Another genius part of this idea is that Doritos is launching its new global campaign “For the Bold” on the stage. Not only do the stage name and campaign name match (yay branding!) but people will more than likely remember the ad because it was featured on an awesome, interactive stage.

Check out the infographic below to fully understand Doritos #BoldStage powered by tweets!

Doritos-Vending-Machine-Infographic

Image courtesy of Mashable.com 

The Dangers of Social Media

Social media can be an effective tool for most people. In the field of public relations, social media has become wildly popular with full job positions dedicated to planning and executing a social media strategy. While most of the known world has jumped on the social media bandwagon, if not used properly, it can ruin a person or brand.

Depending on the level of fame, celebrities can run their own Twitter, Facebook, Instagram, etc. accounts. On one hand, it makes their communications more personal; people feel connected with the individual, not just their Twitter feed. Cory Booker runs a successful, personal Twitter account and really converses with people. To find out more about how he does this, check out my post here.

social_media_collage_3

In some situations, celebrities running their own social media accounts becomes a PR nightmare. By the way, I define celebrity on Twitter by having the blue check mark next to your name. Take Manti Te’o for example. Here is a young man with a world of possibilities ahead of him. Yet, because of an alleged phantom girlfriend and her fake presence on Twitter, his reputation is tarnished. His assumed girlfriend’s Twitter name changed several times and it appeared that most of their communications were through social media. What a very public forum for a very private part of someone’s life. It’s true, all parties involved should have known better than to publicize personal details on social media. But, if everyone wasn’t so obsessed with this medium, would any of this have happened? It is almost required for college and professional athletes to have a Twitter or Facebook account. That pressure from fans could cloud someone’s judgement.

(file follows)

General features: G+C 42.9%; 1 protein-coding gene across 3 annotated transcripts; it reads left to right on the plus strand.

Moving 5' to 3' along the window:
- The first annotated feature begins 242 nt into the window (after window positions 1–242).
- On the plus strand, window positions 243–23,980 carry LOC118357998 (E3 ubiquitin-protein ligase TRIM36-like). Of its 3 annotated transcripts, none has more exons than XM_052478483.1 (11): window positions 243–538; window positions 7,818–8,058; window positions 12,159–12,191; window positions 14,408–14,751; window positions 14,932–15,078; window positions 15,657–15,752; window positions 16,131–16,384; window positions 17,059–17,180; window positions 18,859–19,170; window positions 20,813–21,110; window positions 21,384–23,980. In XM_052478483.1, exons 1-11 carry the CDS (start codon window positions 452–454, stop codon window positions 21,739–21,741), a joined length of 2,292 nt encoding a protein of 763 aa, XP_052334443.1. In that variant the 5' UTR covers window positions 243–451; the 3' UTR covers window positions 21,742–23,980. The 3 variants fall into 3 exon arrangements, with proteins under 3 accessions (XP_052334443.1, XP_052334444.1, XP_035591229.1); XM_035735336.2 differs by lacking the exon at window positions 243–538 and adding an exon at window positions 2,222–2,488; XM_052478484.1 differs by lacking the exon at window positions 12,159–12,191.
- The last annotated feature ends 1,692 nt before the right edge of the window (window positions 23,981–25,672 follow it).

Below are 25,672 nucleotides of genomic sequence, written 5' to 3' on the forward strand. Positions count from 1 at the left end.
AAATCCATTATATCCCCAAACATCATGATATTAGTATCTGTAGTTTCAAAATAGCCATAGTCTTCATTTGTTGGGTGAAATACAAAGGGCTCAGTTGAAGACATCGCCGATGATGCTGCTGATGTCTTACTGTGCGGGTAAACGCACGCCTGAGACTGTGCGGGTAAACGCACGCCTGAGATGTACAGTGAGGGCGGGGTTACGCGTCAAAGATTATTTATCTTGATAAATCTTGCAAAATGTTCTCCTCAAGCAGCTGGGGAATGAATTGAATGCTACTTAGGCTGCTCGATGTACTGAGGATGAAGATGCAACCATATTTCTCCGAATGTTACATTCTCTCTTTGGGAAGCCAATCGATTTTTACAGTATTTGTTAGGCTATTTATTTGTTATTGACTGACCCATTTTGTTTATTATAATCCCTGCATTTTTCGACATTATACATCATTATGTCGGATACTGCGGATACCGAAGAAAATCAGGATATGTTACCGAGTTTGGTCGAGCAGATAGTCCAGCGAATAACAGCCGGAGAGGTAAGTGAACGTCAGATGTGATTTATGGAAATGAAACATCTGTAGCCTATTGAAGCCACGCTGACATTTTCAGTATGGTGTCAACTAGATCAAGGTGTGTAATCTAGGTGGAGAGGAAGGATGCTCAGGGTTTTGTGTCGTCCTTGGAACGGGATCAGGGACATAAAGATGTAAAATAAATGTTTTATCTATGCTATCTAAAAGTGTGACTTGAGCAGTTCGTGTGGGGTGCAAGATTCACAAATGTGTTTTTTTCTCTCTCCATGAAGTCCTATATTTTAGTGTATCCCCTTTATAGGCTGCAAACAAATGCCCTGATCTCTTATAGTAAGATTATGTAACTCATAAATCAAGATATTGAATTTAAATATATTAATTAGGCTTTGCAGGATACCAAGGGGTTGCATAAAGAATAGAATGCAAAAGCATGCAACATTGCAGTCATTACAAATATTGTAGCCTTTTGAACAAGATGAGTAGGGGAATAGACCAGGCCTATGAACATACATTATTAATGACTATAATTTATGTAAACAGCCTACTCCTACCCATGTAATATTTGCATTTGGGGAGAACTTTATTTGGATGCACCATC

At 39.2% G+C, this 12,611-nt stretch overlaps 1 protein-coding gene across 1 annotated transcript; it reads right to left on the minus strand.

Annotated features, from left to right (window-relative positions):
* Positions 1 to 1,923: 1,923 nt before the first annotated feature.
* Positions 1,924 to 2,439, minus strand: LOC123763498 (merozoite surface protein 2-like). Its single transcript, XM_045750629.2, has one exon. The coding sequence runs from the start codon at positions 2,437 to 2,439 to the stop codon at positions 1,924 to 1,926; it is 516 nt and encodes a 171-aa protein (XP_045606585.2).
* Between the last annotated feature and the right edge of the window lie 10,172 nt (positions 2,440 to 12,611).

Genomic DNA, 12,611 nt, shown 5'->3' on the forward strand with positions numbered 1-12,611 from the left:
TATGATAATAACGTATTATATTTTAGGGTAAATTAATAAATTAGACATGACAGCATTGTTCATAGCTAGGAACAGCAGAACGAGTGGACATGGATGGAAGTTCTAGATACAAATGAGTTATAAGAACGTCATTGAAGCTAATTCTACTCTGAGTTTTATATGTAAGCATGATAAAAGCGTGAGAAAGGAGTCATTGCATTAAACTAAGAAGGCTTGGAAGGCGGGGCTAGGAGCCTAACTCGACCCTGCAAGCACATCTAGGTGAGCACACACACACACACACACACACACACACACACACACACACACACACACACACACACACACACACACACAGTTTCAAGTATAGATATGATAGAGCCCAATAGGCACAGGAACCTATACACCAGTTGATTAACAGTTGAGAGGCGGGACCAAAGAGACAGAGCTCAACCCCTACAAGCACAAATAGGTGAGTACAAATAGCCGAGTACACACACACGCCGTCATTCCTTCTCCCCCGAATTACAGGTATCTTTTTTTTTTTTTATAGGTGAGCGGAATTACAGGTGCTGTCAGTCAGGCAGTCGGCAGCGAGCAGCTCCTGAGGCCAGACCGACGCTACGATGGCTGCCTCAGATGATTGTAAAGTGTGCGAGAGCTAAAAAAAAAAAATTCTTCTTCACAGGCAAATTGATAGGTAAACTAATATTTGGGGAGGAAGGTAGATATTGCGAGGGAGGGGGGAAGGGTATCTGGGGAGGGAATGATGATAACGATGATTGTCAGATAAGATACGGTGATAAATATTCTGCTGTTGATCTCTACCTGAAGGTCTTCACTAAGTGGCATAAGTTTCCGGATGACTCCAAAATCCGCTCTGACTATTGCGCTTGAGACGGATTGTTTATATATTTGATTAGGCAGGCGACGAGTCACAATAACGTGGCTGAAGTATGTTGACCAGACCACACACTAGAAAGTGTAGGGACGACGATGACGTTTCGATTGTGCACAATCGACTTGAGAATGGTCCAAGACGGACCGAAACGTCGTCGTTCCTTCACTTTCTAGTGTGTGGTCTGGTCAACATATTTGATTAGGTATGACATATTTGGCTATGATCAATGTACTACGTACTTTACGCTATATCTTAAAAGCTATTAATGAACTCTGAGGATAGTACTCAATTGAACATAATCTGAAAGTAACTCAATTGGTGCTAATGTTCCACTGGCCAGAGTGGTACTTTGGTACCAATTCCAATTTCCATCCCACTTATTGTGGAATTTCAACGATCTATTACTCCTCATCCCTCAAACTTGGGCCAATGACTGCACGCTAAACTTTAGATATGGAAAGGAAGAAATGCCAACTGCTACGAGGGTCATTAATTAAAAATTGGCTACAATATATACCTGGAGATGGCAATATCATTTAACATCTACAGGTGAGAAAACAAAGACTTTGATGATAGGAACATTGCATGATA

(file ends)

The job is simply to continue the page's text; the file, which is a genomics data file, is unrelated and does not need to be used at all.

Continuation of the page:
ob twitter feedTwitter blew up yesterday during the inauguration. There were specific accounts filled with inauguration information and live feeds of coverage. One account even tweeted the majority of President Obama’s speech in case someone missed it. Yet, with all of the positive information streaming live yesterday, a reporter made a comment that President Obama was tweeting during church. A tweet was sent from his personal account @BarackObama while the first family was attending church. Now this is where people need to use some common sense. Do we all really think the President runs his own account?! I’m sure he approves the content and might send a tweet or two. But in reality, he’s paying some lucky individual to manage his account. So his Blackberry was absolutely not out during church yesterday. Michelle would have known of that.

Social media comes with a certain level of gray area. No one can be 100 percent certain where tweets are coming from or who is actually tweeting. For PR professionals, it is essential that client social media accounts be monitored diligently. Regardless of who is managing the account, the PR team or the person, everyone should proceed with caution. One wrong tweet, post or picture could damage a reputation forever.